The Plein Air Scene

by Sarah Beserra

Scott Burdick, Sarah in Catalina, oil on panel, 8 x 10 inches

http://www.thepleinairscene.com/


 

Canvasing Catalina

by Sarah Beserra

 

Twenty-seven Signature Members of the Plein Air Painters of America returned to Catalina island in November [2001] to paint their hearts out for a week despite uncertainty in the skies and high alerts on the ground. Avalon Harbor was a blur of red, white and blue flags as painters from 13 states weighted down with easels, frames and luggage disembarked from the catamarans. The addition of eight outstanding Guest Artists enhanced both the quality and diversity of the show which opened at the Casino on Saturday night for a select group of patrons. They included some major names in the art world: Bill Anton, Arizona, Bye Bitney, Montana, Tom Browning, Oregon, John Cosby, Laguna Beach, Gerald Fritzler, Colorado, Connie Morse, Colorado, Bonnie Posselli, Utah, Mian Situ, San Dimas, and Skip Whitcomb, Colorado. Pastel artist Gil Dellinger, Stockton, and oil painter Peggi Kroll-Roberts, Angel's Camp, had been invited but were unable to participate this year.

The paintings were more diverse this year, both in style and subject matter as painters looked for something new to express at the 16th Annual Show. Figurative works, still lifes, and nocturnals joined familiar scenes of the harbor and the Casino. Not unexpectedly, the crowd seemed thinner this year, but many of the painters reported healthy sales. (left: John Buducin paints Avalon harbor)

Saturday morning on the boardwalk was where the action was. Triathletes did their thing at one end and the painters took over the other. With their week's work already turned in, the painters were relaxed and approachable, chatting with the public as they knocked out one last painting. Kenn Backhaus, Arizona, set his easel up on the green median between the beach and the shops. He danced with his easel, first forward then backward, his brush poised vertically as if conducting an orchestra. Two hours later he had finished a small street scene which was bought by a museum director at the Sunday show.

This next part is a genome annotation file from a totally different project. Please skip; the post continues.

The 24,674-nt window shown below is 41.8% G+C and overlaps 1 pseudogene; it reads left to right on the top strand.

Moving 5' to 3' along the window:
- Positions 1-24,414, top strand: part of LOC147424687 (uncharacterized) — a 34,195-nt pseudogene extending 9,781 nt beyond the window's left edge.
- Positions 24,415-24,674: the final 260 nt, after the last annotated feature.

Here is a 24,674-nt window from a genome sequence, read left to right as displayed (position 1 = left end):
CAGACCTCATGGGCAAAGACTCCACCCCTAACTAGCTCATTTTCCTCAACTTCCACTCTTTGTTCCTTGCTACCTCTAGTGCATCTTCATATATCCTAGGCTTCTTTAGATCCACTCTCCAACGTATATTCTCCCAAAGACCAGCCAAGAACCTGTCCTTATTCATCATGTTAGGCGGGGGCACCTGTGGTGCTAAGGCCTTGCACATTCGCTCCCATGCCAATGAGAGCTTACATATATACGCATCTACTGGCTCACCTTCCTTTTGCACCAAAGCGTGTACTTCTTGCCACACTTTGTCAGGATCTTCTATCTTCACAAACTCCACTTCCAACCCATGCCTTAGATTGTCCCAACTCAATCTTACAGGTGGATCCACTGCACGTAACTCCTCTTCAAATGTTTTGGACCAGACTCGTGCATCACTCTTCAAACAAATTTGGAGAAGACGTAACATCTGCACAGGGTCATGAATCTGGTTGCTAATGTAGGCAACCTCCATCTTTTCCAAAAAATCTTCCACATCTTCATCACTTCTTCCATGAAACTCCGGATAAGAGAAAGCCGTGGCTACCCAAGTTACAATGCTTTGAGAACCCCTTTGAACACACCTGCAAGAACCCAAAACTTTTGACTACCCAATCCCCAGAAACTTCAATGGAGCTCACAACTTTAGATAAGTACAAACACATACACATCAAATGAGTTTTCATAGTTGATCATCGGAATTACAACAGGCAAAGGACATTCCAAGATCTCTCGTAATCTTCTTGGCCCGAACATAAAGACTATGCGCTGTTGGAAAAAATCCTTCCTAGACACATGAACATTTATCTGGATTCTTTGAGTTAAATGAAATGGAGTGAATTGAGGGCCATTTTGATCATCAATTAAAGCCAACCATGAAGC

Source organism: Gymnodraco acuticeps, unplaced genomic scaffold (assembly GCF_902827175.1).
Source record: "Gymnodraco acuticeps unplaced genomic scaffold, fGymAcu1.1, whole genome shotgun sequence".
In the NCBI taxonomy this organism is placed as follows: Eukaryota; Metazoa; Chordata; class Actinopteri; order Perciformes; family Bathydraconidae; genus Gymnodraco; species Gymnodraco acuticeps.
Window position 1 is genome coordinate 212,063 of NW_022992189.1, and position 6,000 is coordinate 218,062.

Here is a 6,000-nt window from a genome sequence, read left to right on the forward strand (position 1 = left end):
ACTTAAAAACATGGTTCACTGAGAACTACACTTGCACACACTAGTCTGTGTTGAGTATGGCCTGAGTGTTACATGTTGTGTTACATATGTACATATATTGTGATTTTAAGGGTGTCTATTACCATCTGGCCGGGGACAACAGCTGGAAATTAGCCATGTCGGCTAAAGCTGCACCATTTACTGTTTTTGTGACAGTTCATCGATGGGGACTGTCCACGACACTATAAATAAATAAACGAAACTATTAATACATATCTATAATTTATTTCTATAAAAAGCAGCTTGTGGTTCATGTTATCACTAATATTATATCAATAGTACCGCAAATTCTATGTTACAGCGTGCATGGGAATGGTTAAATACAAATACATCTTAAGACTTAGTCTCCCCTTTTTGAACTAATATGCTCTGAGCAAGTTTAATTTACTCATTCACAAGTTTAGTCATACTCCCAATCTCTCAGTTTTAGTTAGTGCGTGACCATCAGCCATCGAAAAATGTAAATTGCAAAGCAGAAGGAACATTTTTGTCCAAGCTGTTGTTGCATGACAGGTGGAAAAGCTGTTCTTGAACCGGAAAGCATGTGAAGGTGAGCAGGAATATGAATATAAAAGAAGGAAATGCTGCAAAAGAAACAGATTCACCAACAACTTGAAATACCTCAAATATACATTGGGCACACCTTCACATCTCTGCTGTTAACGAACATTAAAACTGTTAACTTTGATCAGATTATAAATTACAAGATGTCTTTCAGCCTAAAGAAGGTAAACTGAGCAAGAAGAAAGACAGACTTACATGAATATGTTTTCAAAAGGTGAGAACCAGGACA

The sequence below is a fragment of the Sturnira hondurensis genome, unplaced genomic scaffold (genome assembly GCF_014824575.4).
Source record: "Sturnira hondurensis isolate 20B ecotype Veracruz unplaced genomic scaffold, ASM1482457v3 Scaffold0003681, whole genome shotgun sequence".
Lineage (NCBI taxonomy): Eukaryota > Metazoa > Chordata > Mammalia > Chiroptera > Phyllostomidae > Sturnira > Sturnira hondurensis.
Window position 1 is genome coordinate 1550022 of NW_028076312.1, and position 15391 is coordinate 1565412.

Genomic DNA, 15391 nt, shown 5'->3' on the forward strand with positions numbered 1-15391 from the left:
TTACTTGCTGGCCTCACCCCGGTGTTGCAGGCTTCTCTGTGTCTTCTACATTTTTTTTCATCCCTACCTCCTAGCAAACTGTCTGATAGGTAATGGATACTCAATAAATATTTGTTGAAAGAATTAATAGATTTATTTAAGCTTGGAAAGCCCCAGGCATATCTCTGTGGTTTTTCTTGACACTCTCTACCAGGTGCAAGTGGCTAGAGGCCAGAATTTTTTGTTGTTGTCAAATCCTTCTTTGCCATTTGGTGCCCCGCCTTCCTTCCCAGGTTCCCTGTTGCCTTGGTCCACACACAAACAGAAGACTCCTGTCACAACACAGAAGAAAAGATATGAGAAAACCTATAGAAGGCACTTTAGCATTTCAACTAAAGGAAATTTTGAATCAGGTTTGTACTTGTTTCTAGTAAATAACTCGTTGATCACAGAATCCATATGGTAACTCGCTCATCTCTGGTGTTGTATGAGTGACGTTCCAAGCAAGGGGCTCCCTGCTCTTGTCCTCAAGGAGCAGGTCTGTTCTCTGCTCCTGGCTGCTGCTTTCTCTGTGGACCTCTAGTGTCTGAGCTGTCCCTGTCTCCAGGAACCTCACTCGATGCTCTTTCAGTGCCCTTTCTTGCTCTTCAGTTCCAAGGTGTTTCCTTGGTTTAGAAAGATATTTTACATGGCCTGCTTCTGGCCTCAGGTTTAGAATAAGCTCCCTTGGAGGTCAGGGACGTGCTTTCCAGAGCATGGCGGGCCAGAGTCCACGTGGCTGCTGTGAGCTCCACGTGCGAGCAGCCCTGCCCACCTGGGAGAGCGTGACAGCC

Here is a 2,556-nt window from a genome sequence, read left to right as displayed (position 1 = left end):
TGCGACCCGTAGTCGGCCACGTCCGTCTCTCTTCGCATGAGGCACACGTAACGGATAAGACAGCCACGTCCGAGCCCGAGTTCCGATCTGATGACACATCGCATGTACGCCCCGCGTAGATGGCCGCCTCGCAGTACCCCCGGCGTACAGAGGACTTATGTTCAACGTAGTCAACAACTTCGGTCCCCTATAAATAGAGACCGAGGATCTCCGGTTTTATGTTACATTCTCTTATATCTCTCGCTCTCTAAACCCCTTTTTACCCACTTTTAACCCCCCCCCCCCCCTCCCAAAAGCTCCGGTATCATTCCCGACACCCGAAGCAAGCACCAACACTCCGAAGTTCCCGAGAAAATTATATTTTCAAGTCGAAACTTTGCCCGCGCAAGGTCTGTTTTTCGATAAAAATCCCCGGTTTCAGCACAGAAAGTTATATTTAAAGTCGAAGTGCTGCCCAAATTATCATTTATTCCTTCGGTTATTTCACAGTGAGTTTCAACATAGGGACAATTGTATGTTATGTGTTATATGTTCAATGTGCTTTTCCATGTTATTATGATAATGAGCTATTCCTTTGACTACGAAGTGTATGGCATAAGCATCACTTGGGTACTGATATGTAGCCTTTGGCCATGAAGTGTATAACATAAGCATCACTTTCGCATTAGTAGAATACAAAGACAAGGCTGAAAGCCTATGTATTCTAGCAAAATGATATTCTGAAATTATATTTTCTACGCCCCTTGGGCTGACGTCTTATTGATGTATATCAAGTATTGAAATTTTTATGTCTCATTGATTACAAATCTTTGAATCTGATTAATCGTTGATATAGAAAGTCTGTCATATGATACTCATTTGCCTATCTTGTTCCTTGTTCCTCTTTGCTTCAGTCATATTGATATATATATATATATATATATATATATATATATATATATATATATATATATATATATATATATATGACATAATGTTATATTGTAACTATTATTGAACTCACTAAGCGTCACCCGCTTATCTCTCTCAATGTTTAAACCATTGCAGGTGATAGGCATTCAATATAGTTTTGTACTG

On the waterfront we chatted with Matt Smith, Jean LeGassick, Ron Rencher and Mary DeLoyht Arendt whose husband was at the Casino helping to hang the show. Peter Adams, president of the California Art Club cut a dashing figure, sporting a plumed hat as he painted a perfect palm tree in the midst of the hustle and bustle of Ernie's Hamburger Stand just behind him. Two little boys asked guest artist Tom Browning to include them in his waterfront scene. A few minutes later they giggled as they picked themselves out in the picture, standing in front of Big Olafs ice cream store.

Frank La Lumia, Santa Fe, who has painted in watercolor in past shows, was using oil this year and focused on a figure alongside an adobe kiosk. Mian Situ chose a spot facing the old Arcade with the help of daughters Lisa and Helen who with their mother were assisting him with his equipment. Situ broke into the art scene in a big way just six years ago when he sent a photo of one of his paintings to the Oil Painters of America. He won the Gold Medal and a check for $10,000.